Results of our study found several factors that were independently associated with LVT, including history of HCV infection and HCC, lower cold ischemia time, and lower INR. Because of the relatively small sample size and exploratory nature of our study, additional larger studies are needed to validate these findings. Predictive power was ultimately found to be limited and inconsistent because certain patients experienced massive blood transfusions even when HCV, HCC, lower cold ischemia time, and lower INR were all present in the same case. The possibility of catastrophic intraoperative blood loss and necessary massive blood transfusion requirements remains a real possibility.23 Given the potential risk to patients of insufficient blood available during transplant, it is hoped that future studies could assist in developing a prediction tool to estimate the actual volume of blood needed based on patient characteristics and laboratory measures. This would give surgical teams a degree of certainty that a sufficient supply will be available. This study aimed to predict LVT in an effort to minimize the overabundance of blood prepared for OLT surgical cases.18
The assessment of LVT candidacy based on preoperative clinical characteristics is an interesting area of research that could benefit OLT patients. We have found that preoperative variables remain statistically significant risk factors and can be useful, along with clinical judgement, when a provider is determining which patients are at low risk for hemorrhage. Significant associations between LVT and certain preoperative variables do exist; however, predictive power was limited because correlation does not imply causation.24 Blood loss in OLT patients remains difficult and unpredictable.12 Given this, clinicians must continue to prepare large quantities of blood before surgery to provide a margin of safety for these patients.23 This study failed to identify preoperative patient characteristics with a strong enough relation to LVT to change our current practice of blood preparation. Until there is an alternative to autologous blood transfusion, anesthesia providers have no choice but to prepare for massive blood transfusions for every liver transplant.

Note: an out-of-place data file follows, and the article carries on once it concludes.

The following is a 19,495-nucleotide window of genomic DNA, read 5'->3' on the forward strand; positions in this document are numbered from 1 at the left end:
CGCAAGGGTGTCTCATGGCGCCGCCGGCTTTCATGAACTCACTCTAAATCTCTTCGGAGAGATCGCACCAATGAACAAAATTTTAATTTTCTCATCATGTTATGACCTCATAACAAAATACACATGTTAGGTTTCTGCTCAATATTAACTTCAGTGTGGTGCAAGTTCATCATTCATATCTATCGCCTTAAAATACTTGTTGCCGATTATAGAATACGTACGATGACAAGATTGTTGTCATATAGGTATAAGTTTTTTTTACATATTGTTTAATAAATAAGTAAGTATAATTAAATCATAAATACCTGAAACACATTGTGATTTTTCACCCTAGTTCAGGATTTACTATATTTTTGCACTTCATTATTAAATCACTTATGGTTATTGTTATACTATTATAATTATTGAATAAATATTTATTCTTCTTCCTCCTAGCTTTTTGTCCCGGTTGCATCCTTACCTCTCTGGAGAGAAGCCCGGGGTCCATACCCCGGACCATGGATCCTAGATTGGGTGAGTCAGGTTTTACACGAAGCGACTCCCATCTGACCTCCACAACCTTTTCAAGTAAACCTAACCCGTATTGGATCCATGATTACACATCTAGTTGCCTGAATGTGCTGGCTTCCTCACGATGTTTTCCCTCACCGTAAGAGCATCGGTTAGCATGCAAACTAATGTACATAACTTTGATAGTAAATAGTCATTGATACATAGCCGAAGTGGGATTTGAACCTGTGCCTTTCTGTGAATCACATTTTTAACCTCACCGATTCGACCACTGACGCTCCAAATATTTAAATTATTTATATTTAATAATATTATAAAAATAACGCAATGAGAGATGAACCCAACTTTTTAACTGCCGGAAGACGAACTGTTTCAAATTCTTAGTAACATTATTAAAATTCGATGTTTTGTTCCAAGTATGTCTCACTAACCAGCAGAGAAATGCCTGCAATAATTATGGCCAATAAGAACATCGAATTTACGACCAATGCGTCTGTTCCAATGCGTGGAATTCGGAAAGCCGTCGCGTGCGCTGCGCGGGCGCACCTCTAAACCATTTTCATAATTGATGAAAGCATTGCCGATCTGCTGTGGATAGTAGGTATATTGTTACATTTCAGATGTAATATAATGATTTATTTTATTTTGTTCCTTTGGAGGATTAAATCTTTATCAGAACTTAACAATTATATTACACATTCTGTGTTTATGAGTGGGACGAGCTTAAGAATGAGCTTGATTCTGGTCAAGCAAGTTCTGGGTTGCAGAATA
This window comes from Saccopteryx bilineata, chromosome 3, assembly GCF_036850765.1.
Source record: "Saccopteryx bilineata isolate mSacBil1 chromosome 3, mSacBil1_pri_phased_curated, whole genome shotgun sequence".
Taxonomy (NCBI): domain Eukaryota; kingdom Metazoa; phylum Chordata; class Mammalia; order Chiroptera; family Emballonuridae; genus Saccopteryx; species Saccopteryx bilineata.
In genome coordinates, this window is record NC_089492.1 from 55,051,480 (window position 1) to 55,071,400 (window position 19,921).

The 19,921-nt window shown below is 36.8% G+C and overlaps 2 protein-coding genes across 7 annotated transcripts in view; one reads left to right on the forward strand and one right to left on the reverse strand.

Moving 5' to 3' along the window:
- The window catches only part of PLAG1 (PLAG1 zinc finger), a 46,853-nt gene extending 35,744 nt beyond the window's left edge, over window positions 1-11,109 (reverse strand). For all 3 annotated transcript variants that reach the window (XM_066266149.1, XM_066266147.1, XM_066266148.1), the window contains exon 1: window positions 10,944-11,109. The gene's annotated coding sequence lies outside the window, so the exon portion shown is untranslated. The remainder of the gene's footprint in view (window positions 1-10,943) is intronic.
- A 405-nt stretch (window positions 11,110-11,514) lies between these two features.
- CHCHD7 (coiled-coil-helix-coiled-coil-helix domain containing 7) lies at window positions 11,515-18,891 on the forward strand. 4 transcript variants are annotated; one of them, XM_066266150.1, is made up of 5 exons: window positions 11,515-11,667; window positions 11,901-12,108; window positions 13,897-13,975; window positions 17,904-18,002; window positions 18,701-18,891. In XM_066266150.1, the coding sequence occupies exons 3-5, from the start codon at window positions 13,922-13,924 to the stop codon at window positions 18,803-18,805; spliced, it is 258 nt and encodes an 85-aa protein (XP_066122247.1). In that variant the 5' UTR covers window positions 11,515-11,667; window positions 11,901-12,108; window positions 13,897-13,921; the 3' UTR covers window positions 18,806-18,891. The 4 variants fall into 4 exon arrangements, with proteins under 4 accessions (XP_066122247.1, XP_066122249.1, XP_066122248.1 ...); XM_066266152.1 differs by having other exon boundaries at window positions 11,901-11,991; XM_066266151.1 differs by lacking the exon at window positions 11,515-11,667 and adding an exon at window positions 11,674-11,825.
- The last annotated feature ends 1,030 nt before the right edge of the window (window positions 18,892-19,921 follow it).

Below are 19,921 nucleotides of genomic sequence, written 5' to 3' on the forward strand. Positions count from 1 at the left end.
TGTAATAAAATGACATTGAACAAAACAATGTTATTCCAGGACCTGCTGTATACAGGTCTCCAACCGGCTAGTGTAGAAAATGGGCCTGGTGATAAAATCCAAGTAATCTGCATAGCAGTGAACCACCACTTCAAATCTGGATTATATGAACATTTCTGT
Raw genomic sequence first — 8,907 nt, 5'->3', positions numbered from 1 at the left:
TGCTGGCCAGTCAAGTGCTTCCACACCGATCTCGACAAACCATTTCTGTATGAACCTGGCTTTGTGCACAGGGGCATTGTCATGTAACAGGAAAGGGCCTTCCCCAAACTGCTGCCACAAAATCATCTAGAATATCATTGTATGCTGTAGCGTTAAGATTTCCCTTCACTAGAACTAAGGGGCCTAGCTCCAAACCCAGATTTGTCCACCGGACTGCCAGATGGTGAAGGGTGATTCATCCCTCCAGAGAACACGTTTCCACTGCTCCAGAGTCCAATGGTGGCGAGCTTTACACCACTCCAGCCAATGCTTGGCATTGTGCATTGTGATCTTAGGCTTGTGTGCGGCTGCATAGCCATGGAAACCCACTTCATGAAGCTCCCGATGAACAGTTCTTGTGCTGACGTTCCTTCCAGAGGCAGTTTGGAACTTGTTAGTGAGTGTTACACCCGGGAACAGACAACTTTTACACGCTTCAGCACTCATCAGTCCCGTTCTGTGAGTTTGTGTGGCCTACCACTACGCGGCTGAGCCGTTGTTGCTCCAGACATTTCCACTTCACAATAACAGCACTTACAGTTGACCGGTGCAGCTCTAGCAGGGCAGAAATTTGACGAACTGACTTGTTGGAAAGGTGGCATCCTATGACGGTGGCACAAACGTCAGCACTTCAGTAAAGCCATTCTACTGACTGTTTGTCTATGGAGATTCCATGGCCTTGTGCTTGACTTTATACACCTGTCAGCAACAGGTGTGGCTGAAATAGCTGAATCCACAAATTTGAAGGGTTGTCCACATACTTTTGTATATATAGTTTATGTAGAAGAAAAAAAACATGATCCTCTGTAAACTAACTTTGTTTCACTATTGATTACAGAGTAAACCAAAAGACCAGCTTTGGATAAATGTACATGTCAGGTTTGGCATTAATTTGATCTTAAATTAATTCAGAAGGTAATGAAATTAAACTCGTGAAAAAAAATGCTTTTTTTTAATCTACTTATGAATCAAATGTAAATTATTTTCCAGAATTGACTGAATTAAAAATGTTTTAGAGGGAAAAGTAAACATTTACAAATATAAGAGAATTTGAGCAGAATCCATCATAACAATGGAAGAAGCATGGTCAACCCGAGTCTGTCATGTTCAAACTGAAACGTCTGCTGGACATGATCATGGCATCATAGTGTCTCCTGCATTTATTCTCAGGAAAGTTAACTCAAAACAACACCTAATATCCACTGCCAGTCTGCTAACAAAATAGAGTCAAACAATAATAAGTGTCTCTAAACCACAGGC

Volume : 14
Issue : 4
Pages : 405 - 411
DOI : 10.6002/ect.2015.0184
From the 1Department of Anesthesiology, Mayo Clinic, and the
2Department of Health Sciences Research, Division of Biomedical Statistics
and Informatics, Mayo Clinic, Jacksonville, FL, USA
Acknowledgements: Funding for statistical analysis was provided by the Comprehensive Research Team at Mayo Clinic in Jacksonville, Florida. No other funding was obtained for this study. The authors of this manuscript have no conflicts of interest to declare.
Corresponding author: Beth Ladlie, Department of Anesthesiology, Mayo Clinic, 4500 San Pablo Road, Jacksonville, FL 32224, USA
Phone: +1 904 956 3327
Table 1. Patient Characteristics Before Transplant
Table 2. Evaluation of Potential Predictors of Low-Volume Transfusion During Liver Transplant
Table 3. Fraction and Percentage of Patients With Low-volume Transfusion During Liver Transplant
Figure 1. Predicted Probability of Low-Volume Transfusion During Liver Transplant